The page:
Dallas Mavericks' owner Mark Cuban recently visited the Howard Stern show on Sirius radio to tout a cameo he made on Necessary Roughness and talk about things that rich white guys like. Topics ranged from splurging on $90,000 bottles of champagne to stock options to pre-nuptial agreements. The entire 49-minute interview was posted on YouTube.
Other talking points included sports team ownership and reality TV, a field in which both Cuban and Stern dabble: Cuban with his Shark Tank entrepreneurial show and Stern with his role as a judge on America's Got Talent.
"My 9-year-old freaks out if she has to travel commercial," Mark Cuban said. "That scares the hell out of me."
They began with a discussion of Cuban's various residences including Dallas, Miami and the Cayman Islands. Cuban said that, although he didn't spend much time in Miami, he hung onto the property. Stern asked if each residence came with its own staff.
"We have a guy who stocks the fridge and makes sure everything's ready to go," Cuban said. "We just got a personal chef at home. My biggest fear in life is that my kids turn out to be messed up. ... My 9-year-old freaks out if she has to travel commercial. That scares the hell out of me. We do everything possible just to make it normal."
The story about Cuban buying a $90,000 bottle of champagne is true, he confirmed.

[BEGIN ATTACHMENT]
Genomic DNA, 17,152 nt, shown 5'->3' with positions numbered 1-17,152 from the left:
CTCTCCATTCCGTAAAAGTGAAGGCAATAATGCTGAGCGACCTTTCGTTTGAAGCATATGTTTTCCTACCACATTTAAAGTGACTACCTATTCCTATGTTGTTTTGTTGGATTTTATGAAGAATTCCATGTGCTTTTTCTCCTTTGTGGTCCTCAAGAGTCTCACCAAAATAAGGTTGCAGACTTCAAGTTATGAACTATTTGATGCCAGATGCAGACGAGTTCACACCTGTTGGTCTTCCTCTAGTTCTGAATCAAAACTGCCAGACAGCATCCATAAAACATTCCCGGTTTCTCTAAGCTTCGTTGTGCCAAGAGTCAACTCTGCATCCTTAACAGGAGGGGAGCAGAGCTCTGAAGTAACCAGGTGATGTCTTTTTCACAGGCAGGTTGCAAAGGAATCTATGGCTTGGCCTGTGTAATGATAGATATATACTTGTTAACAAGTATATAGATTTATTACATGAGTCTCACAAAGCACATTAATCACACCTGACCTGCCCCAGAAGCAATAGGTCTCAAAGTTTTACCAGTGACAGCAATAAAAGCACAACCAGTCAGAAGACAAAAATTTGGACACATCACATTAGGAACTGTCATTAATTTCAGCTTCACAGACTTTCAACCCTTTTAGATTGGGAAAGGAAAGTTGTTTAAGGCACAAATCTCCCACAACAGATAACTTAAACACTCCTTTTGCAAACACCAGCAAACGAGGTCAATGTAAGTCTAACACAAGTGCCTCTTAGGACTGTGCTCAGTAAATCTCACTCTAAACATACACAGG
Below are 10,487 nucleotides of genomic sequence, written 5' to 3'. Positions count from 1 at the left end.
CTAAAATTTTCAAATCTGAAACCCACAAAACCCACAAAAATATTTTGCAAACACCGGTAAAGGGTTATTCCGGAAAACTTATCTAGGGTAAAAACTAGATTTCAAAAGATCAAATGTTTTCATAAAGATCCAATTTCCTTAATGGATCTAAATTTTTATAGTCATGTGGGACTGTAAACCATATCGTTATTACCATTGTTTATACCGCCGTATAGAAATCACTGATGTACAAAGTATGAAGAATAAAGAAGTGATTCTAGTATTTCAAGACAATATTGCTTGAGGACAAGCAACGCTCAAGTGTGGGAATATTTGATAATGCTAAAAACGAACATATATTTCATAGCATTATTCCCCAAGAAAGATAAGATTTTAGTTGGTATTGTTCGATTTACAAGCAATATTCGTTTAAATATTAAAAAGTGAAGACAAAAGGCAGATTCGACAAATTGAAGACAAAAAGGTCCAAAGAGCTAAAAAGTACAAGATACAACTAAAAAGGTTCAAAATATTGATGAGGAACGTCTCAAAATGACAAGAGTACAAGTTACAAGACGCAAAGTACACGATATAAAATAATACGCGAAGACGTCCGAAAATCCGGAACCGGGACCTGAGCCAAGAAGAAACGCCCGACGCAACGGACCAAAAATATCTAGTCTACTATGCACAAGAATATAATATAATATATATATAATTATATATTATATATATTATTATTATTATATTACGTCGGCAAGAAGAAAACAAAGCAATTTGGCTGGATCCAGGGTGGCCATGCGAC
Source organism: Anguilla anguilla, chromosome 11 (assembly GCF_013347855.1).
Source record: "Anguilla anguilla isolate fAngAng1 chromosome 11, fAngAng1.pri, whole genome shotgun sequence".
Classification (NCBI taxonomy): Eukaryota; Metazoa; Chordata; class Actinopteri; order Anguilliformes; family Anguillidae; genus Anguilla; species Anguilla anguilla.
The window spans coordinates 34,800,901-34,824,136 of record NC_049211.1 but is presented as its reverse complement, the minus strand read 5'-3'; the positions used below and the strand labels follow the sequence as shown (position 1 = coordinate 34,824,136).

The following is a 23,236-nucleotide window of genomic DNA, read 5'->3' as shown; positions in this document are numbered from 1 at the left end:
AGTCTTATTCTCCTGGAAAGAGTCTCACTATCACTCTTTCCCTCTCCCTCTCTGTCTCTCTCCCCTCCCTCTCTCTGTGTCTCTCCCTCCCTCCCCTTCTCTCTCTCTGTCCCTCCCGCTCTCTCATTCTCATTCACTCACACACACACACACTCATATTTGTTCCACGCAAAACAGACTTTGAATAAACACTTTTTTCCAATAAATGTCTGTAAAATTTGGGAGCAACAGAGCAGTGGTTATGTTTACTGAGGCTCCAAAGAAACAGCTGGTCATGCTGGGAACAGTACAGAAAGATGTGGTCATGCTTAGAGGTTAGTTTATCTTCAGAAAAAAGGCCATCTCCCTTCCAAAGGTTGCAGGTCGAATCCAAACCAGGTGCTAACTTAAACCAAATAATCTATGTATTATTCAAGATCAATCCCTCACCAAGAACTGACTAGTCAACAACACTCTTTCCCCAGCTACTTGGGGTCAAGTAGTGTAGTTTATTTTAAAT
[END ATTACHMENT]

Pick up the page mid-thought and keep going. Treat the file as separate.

"We had just won the NBA championship," Cuban said. "It was such a unique, unique moment. We were in Miami. The night before, I had taken some customers to this club Live in Miami. They said, 'You know what we do to Cubans in Miami, we smoke 'em,' and then they started chanting, 'Let's go Heat, let's go Heat.' The next night, after we won, we're drinking champagne in the club. I wanted to walk into that club holding that $90,000 bottle of champagne and the championship trophy, just to shove it up their ass."
He recalled the moment he decided to buy the Mavericks.
"I'm at the game opening of the 1999-2000 season, and I was sitting there thinking, I could do a better job than this guy," he said. "And then I was, 'Wait a second I'm a rich motherfucker, I can buy this team.' I don't want to lose who I am or lose grasp of the traditions of my family and my background, but there's a crazy new world out there, and I'm going to get into it."
He said he wouldn't sell the team for less than a billion dollars.
"If a third party were valuing the team, they'd probably say it was worth $600 or $700 million," he said. "But the only price where I'd even consider it is a billion dollars."
He's made a number of offers for other sporting teams, including baseball, but his offer was rejected.
"I tried to buy the Pirates — I talked to the guy he said he wouldn’t sell," he said. "I tried to buy the Chicago Cubs, I made an offer for $800 million and somebody paid more. When the Texas Rangers were going through bankruptcy, I couldn't put it together in time. They were doing their best to keep me out. But I'm glad it turned out this way. Otherwise, I'd be out in the bleachers at Wrigley Field all day long and weigh 300 pounds."